…I am not satisfied with my life, with my person, with my circumstances and I live constantly with the feeling that as long as things are such, it will be impossible for me to live truly and intensely. I feel underprivileged compared to others and I carry in me the constant nostalgia of another life, more privileged, where, finally, I could do things that are worthwhile.

Maintaining this nostalgia for a life I wasn’t living required the constant telling of untruths about myself and about the people around me. For instance: I’m not lovable. I’m not capable of love. I only love myself, and for that, I hate myself. The people around me are not lovable. If they would change, then I could change. And I can probably make them change if I am unpleasant enough to them.

The present moment was unbearable because I believed that I was unbearable—evil, selfish, wrong in everything, and incapable of behaving otherwise.

And I was naturally repulsed by the cultural movement to say the opposite—to accept the unfounded assertion that I’m beautiful and lovable—in spite of a lifetime of contradicting evidence.

I still find it, if not untruthful, then at least insincere and condescending to hold up examples of physical decay and mortality, and say, “Hear, all ye who have ears! Accept the new standard of beauty!”

We so want women to love and cherish themselves and be happy. We write banners and mantras praising infinite inner beauty that comes, from where? From beauty itself? From the universe? All we have to do is recognize it, absorb and declare it, and it’s ours? Forever?

And for the love of all that is holy, do not kill it in other people, you monster.

These notions perpetuate the very lie (but in a different package) that caused me to despise myself: the belief that the power to redeem myself as well as others is in my own hands.

All it requires is my constant recollection (something I cannot possibly accomplish) of beauty as pop culture currently defines it, while fixedly ignoring the reality that I live in a world and a body that are slowly but surely passing away.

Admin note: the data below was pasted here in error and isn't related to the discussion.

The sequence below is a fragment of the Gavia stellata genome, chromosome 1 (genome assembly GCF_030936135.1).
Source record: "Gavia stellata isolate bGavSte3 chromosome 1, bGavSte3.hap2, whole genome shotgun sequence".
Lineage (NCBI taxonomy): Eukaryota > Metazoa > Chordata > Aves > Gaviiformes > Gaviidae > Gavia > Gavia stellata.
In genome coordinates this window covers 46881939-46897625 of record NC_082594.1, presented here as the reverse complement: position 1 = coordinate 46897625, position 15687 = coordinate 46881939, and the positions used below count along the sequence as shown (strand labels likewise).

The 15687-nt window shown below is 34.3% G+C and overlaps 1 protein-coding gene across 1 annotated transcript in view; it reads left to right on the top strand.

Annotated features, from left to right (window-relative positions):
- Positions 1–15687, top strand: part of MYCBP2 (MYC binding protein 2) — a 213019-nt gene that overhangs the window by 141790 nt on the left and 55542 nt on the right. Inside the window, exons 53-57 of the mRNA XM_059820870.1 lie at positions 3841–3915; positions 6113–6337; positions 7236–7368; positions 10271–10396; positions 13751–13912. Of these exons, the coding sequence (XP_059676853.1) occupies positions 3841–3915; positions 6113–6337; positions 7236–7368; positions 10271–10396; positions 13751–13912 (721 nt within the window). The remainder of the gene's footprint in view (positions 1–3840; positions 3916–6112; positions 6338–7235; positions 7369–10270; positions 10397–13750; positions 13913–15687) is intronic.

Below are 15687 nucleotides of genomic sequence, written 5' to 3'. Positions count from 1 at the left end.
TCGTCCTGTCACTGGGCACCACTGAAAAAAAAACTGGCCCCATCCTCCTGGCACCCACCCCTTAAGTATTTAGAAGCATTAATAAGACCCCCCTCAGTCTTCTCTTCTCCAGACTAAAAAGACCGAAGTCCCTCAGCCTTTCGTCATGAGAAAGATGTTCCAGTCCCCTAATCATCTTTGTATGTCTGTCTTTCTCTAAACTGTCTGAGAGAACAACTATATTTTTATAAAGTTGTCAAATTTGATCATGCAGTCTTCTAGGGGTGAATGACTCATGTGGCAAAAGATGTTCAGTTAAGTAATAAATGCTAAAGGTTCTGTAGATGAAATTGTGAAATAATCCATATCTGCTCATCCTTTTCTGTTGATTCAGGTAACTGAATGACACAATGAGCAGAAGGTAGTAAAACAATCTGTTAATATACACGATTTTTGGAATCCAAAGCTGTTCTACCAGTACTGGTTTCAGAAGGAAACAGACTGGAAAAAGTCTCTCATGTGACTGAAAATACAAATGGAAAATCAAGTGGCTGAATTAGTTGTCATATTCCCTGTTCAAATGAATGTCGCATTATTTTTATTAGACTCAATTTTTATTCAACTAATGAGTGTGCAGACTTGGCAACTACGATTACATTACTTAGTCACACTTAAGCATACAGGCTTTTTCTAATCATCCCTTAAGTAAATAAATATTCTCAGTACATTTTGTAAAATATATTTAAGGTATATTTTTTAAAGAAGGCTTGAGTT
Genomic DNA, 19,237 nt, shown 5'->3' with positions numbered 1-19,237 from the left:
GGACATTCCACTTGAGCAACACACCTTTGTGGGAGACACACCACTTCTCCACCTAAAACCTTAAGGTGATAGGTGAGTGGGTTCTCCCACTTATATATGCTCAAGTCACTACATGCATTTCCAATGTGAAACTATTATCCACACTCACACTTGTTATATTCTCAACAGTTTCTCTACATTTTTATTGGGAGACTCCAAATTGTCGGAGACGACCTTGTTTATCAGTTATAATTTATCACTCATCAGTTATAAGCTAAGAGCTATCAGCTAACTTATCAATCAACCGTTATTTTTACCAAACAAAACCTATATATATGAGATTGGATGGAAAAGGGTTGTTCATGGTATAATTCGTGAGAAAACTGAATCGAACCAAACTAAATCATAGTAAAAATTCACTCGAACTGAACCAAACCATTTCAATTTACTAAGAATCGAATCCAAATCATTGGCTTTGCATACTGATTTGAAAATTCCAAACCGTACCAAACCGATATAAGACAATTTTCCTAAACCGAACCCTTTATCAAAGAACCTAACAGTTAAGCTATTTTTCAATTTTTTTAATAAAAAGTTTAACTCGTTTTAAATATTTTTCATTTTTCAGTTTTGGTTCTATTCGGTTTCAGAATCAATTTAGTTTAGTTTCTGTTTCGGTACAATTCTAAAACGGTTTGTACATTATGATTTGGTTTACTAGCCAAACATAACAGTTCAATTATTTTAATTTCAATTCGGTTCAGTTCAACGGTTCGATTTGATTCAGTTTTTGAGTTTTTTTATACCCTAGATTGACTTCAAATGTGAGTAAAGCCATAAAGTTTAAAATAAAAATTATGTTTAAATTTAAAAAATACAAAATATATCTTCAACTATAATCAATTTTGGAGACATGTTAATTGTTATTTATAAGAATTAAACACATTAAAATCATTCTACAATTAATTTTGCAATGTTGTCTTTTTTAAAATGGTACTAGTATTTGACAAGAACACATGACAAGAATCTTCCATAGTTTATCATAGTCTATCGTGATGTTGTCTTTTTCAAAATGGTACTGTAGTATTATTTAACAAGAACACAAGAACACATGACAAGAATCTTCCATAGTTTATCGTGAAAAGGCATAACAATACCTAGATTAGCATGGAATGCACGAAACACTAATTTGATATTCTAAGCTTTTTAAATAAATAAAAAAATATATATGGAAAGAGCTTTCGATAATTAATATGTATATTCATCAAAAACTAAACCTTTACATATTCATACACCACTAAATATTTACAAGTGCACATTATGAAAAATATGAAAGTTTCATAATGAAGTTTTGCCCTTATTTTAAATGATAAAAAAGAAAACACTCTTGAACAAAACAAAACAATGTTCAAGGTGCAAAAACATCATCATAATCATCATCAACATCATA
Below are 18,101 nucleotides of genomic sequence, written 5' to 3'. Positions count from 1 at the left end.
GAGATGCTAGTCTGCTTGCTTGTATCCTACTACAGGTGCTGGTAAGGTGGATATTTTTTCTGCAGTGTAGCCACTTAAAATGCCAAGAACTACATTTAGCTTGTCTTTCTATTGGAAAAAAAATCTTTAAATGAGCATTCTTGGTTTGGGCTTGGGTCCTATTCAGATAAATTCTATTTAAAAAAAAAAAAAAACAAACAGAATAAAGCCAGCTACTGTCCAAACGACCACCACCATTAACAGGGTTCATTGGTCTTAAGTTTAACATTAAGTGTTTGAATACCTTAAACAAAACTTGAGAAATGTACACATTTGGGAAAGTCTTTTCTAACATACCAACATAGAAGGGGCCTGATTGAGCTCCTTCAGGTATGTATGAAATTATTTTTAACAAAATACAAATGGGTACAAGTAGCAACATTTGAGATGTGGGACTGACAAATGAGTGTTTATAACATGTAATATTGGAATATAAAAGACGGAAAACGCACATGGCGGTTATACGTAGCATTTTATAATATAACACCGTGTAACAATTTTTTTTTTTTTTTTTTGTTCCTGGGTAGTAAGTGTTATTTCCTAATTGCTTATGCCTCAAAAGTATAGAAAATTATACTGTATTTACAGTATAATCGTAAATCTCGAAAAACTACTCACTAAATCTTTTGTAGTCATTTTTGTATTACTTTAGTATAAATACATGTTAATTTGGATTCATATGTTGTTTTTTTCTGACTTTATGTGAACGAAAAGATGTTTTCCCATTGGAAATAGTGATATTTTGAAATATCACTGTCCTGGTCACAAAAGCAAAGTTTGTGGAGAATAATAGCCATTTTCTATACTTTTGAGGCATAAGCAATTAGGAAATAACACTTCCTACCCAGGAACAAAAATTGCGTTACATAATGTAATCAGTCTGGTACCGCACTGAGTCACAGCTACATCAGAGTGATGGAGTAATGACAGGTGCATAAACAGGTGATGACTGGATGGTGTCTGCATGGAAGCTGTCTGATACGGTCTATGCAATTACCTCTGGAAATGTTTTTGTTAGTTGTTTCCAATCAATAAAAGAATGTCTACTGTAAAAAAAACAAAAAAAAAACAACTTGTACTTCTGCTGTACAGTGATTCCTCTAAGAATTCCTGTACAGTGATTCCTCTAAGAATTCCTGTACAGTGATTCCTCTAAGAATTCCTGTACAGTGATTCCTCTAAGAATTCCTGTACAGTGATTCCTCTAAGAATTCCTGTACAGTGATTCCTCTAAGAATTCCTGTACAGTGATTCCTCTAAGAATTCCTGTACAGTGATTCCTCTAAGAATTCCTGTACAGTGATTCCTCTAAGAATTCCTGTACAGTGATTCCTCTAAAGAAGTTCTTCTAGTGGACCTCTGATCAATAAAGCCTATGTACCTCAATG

I released this lie from my consciousness. I’m not going to speak it to my daughter.

The truth is this: My happiness lies only in the belief that beauty belongs to God. Love belongs to God. Good works belong to God. Redemption belongs to God. It’s his work if I radiate or create something of beauty. It’s his work when I recognize something as beautiful. It’s his work when I am able to recollect myself in his presence. His presence is now. His presence is good. His presence is regardless of me. His presence redeems the moment.

His presence gives dignity to my body, which has undeniably entered middle age and has begun its decline. His presence elevates my soul, which peaks and flourishes only in him and at his will. Maybe it sparks something physically beautiful in me; I don’t really know. Maybe it allows me to speak with charity to the people he’s put in my life; I can’t judge how they will receive my words, or even how I’ve spoken them.

But I can rejoice, give thanks and trust that God within me does not lie. And whatever fraught communication happens here in exile, through the silent work of his Holy Spirit, he can make good.

The Image archive is supported in part by an award from the National Endowment for the Arts.

Written by: Elizabeth Duffy

Elizabeth Duffy writes at Patheos: Elizabeth Duffy: Perspectives on Catholic Life, Family, and Culture and at She is a contributor to Living Faith/ Daily Catholic Devotions, and has work published or forthcoming from OSV, On Faith, The Catholic Educator, and Image.